Unfortunately, we’re living in a society that thrives off of processed foods. It’s becoming harder and harder to find food that is natural, healthy, and affordable – and this is especially challenging when there are plenty of foods on the market that sound healthy but aren’t. We’ve compiled a short list of snacks that we like to call “edible imposters;” types of food that sound and look healthy on the surface but really aren’t when it comes down to what’s in them. Take a look:
1. Trail Mix is a delicious medley of nuts, dried fruits, and in some cases yogurt-covered fruits or chocolate morsels like M&M’s. What many don’t realize is that nuts are extremely high in natural fats, which are good for you – in moderation. One serving of raw nuts is typically equal to a small handful. Trail mix is comprised of several other sugary and deep-fried ingredients, and most people eat far more than just one handful!
2. “Reduced Fat” Peanut Butter is a clever ploy to lure consumers in with the illusion that foods with “reduced fat” labels are less likely to influence weight gain. What's the reality? The fat in peanut butter is natural and healthy. When removed, it’s often replaced with sugars, which are much worse for you than the natural fats in peanut butter.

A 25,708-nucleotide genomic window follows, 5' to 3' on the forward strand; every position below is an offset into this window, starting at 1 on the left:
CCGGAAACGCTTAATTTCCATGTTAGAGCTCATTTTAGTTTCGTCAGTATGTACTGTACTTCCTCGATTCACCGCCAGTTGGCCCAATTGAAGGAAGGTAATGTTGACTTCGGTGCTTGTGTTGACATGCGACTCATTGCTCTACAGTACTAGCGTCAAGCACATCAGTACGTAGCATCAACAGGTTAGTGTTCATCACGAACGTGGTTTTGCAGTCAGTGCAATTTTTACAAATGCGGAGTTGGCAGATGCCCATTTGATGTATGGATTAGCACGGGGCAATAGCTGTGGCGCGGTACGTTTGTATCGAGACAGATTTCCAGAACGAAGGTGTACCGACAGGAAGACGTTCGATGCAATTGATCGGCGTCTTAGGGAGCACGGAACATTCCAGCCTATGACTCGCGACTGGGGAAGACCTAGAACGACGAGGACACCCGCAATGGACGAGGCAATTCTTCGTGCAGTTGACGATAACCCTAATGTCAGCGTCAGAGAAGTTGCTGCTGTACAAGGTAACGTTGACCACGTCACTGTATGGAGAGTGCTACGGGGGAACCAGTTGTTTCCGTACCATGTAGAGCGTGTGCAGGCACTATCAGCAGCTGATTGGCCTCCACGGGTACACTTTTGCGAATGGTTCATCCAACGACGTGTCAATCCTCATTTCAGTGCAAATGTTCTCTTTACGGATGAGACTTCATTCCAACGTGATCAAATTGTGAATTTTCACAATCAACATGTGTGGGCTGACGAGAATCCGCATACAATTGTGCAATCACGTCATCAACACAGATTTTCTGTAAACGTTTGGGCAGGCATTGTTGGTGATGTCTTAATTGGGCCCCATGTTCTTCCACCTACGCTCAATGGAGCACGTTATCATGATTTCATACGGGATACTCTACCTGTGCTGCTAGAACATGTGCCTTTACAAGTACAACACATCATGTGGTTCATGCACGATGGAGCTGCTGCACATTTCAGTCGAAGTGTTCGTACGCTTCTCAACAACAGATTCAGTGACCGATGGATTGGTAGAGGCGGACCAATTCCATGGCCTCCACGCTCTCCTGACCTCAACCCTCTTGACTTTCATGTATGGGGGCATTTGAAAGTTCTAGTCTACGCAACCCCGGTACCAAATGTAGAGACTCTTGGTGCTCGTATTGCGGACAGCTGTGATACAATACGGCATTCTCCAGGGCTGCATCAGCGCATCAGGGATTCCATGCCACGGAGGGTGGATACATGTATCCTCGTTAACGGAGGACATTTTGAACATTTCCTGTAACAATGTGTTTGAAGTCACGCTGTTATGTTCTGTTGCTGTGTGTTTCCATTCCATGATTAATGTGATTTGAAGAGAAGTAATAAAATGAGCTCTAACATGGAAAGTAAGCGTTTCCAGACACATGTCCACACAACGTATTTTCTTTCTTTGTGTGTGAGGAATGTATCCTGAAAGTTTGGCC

3. Multi-Grain and Wheat Breads can be as healthy as they sound, but only if you read the ingredients! The problem with these breads is that they are often marketed as “whole grain” or “multi-grain” when they are really made with refined grains, which aren’t good for your body because they lack many nutrients found in their whole counterparts. When shopping for multi-grain or whole grain breads, scan the ingredient list. If the flour ingredients are described as “bleached” or “unbleached enriched wheat flour,” we recommend searching for a more wholesome alternative.
4. Protein Bars walk a fine line between nutritional snack bar and candy. Some protein bars are in fact nutritional, but many are not. We recommend foregoing this meal alternative entirely and eating a healthy meal instead, but if you must eat a protein bar on the go pay close attention to the nutritional facts including how high the bar is in protein, fat, carbohydrates, and sugar.
5. Granola looks healthy because it’s made from assorted grains and nuts. Unfortunately, many granolas are sweetened with fats and sugars and mixed with chocolate and dried fruits, which take away from its nutritional value. Granola isn’t always unhealthy; if you’re going to make it a part of your diet, just be sure that sugar isn’t the first ingredient listed on the back of the package!
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